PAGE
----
Russia’s invasion of Ukraine has shown that Europe can no longer afford to treat quasi-theological arguments over EU and NATO primacy as more important than its own security. While the Alliance clearly remains indispensable to deterring Russia, the EU has a crucial complementary role to play.
LONDON – Russia’s invasion of Ukraine in February was a watershed moment for European security. But relations between NATO and the European Union remain marred by mutual suspicion, institutional rivalry, and a lack of effective cooperation. The two organizations must set aside their differences and work together. Russia once again poses a long-term threat to European security. At the same time, the economic spillover from the war in Ukraine will intensify security challenges along Europe’s southern flank. And, as the current crisis involving Taiwan has shown, China’s increasing assertiveness will loom progressively larger in America’s strategic thinking. The key European security challenge in the coming years will be to strengthen deterrence against Russia while retaining the ability to tackle other threats. When it comes to deterring Russia, NATO is clearly the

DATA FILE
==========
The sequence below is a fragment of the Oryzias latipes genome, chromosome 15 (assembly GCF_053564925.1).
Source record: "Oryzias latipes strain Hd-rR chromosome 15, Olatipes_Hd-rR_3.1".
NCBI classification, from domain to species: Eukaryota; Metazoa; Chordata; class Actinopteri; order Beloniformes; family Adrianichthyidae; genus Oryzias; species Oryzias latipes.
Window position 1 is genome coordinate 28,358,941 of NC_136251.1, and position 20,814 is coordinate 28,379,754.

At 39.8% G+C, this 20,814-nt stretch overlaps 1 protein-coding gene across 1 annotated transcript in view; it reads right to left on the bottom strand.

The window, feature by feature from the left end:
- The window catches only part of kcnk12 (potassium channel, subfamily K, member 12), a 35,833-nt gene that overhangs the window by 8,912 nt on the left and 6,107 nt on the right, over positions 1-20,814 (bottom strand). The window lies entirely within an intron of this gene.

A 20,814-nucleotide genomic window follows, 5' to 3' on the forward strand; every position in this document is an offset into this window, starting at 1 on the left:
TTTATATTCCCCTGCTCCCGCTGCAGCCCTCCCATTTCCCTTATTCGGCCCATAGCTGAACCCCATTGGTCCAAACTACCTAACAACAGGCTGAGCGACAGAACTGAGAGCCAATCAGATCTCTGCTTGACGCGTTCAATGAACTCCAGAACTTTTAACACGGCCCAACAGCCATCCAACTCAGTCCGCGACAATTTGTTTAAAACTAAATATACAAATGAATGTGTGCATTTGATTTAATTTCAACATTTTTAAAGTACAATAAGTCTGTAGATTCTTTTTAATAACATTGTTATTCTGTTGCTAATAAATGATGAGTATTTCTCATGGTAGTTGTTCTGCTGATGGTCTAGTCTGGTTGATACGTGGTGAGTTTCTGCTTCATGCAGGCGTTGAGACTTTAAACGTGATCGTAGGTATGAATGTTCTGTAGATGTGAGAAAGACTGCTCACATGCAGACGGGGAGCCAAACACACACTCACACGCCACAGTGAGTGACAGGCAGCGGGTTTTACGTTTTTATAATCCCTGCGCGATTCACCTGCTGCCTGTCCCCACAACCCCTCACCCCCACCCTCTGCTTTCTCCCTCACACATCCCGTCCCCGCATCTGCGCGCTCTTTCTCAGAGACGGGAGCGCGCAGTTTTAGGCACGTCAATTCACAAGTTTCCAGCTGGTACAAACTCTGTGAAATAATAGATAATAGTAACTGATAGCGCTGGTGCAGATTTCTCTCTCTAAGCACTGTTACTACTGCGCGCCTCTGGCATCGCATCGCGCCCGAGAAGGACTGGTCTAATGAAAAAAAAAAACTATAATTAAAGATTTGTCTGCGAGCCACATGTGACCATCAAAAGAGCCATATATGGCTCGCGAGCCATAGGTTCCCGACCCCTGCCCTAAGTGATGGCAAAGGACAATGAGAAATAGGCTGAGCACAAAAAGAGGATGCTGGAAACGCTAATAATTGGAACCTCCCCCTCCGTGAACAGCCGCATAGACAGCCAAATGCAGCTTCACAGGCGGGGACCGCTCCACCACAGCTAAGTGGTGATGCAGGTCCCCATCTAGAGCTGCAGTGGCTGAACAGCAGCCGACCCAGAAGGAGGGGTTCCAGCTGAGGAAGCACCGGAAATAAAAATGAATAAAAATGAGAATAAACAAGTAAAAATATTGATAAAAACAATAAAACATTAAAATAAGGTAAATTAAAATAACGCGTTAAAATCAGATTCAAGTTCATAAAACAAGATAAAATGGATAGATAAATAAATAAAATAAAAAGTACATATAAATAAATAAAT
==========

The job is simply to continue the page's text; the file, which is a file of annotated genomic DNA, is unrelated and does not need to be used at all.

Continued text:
Jun 6, 2022 Sinan Ülgen
Turkey’s current negative stance toward Finland and Sweden’s NATO membership applications should not be seen as a categorical decision to block the two Nordic countries’ accession. But political leaders in Helsinki, Stockholm, and Ankara must now prepare their respective publics for an inevitably flawed agreement.
ISTANBUL – One of the key geopolitical consequences of Russian President Vladimir Putin’s war against Ukraine has been the return of hard security concerns to mainstream European politics. In some European countries, like Germany, Putin’s invasion has triggered a commitment to increase defense expenditures. In traditionally neutral Finland and Sweden, a surge in public support for NATO membership was followed by applications to join the alliance. NATO’s Madrid summit at the end of June has thus quickly been transformed into a milestone event heralding the alliance’s further enlargement. But NATO enlargement requires the consent of all member countries, and Turkish President Recep Tayyip Erdoğan stated that his country is “not of a favorable opinion” regarding the Swedish and Finnish applications. Erdoğan’s negative stance, which he justified on the grounds that the two countries are harboring Kurdish terrorists, is imperiling further NATO